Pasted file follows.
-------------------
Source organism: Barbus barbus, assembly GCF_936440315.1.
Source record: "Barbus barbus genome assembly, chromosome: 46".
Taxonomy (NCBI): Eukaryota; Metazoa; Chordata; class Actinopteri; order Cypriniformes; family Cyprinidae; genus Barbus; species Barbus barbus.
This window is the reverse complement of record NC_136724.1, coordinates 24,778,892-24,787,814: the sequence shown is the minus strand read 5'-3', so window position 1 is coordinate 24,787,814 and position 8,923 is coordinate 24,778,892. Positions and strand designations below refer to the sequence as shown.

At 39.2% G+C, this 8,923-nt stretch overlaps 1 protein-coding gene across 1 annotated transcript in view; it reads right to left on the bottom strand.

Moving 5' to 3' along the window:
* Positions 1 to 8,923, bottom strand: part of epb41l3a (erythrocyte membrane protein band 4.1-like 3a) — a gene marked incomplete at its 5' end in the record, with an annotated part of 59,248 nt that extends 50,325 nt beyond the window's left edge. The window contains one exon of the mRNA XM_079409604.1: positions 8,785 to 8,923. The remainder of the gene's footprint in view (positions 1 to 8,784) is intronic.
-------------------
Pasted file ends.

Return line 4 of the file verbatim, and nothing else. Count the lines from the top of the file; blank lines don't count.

This window is the reverse complement of record NC_136724.1, coordinates 24,778,892-24,787,814: the sequence shown is the minus strand read 5'-3', so window position 1 is coordinate 24,787,814 and position 8,923 is coordinate 24,778,892. Positions and strand designations below refer to the sequence as shown.